Department of Public Health Sciences

The social costs of dangerous products: An empirical investigation

Shapiro S, Ruttenberg R, Leigh JP

Cornell Journal of Law and Public Policy. 2009. 18(3):775-830.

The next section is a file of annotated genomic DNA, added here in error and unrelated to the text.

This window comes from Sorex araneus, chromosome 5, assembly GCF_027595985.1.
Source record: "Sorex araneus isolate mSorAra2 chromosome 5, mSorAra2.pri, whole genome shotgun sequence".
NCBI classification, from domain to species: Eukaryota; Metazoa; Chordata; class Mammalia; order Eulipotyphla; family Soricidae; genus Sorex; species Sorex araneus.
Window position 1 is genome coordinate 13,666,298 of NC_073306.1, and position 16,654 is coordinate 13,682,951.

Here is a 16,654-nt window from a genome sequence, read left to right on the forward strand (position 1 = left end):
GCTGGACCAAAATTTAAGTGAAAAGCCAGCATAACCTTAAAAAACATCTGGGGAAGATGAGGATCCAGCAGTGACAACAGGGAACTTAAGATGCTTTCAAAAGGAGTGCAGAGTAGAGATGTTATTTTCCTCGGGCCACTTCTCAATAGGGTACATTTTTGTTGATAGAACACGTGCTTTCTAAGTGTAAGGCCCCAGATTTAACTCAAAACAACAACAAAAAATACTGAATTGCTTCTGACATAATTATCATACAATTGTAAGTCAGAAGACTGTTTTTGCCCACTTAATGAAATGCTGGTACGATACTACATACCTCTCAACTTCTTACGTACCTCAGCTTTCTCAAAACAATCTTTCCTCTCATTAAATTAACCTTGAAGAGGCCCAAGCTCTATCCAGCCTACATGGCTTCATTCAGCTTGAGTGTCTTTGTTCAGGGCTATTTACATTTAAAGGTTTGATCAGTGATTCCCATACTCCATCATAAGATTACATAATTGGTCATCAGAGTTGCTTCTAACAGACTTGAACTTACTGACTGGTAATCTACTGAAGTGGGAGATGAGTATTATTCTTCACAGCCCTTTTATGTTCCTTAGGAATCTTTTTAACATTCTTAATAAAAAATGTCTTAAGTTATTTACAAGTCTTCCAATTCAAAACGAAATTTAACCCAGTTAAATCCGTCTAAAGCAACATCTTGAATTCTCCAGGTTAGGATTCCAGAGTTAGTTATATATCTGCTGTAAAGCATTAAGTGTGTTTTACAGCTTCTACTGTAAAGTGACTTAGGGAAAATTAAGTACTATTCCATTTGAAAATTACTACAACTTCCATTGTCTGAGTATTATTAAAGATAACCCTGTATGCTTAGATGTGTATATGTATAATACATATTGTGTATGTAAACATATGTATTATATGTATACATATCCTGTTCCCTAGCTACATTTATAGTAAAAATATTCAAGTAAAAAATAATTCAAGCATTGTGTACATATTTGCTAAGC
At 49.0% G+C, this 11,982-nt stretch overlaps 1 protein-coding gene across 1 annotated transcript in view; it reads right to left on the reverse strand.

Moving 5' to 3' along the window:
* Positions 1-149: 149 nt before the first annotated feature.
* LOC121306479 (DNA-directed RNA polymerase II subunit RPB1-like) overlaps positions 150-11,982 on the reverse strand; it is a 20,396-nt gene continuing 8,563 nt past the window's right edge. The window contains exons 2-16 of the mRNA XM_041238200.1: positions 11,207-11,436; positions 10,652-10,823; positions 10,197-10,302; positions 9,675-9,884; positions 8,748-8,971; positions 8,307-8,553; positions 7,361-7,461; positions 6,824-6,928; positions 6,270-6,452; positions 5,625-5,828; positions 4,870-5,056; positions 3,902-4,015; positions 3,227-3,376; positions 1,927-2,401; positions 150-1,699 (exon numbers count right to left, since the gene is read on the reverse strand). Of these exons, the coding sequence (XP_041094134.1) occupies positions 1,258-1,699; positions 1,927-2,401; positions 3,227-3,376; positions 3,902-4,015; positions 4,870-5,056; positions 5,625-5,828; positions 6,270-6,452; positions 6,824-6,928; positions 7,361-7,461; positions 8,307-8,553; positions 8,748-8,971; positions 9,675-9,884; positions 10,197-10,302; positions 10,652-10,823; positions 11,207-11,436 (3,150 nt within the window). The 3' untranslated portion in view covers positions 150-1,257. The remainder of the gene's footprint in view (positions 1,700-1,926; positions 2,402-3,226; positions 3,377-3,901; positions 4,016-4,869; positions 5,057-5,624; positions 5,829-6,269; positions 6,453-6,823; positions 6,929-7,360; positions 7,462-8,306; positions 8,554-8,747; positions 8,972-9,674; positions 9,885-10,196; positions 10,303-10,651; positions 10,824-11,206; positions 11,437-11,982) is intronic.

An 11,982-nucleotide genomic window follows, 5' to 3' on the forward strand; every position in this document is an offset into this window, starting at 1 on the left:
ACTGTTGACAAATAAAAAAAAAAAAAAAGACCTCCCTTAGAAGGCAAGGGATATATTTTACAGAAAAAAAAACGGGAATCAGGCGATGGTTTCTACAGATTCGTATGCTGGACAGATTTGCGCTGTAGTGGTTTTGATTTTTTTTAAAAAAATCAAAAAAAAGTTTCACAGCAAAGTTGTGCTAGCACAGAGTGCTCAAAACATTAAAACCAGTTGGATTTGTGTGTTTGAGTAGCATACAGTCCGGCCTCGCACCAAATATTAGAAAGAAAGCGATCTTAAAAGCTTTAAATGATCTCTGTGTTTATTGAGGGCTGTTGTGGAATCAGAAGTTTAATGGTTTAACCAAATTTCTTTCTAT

From an economic perspective, dangerous products that remain on the market impose costs on consumers and third parties when they cause fatalities and injuries. Available data either overestimate or underestimate these costs. Our study attempts to improve on existing methods of analysis by directly estimating the cost of injuries and fatalities attributable to three dangerous products: Ford SUV's with Firestone tires, the pharmaceutical drug Baycol, and All Terrain Vehicles (ATVs) with three wheels. In each case study, we identify the adverse consequences caused by the product defect and then estimate the costs associated with each consequence using published data. We arrive at these estimates by employing the cost-of-injury (COI) approach commonly used in the economic literature, but we also broaden our cost estimates to include costs that are traditionally excluded from the COI methodology. This extension is necessary to present a more comprehensive estimate of the costs to society of dangerous products. Our results indicate that the three products we studied created nearly $4.7 billion dollars in external costs, excluding extended costs; that extended costs can be greater than costs measured by a traditional COI methodology; and that families and taxpayers may end up paying for significant extended costs.



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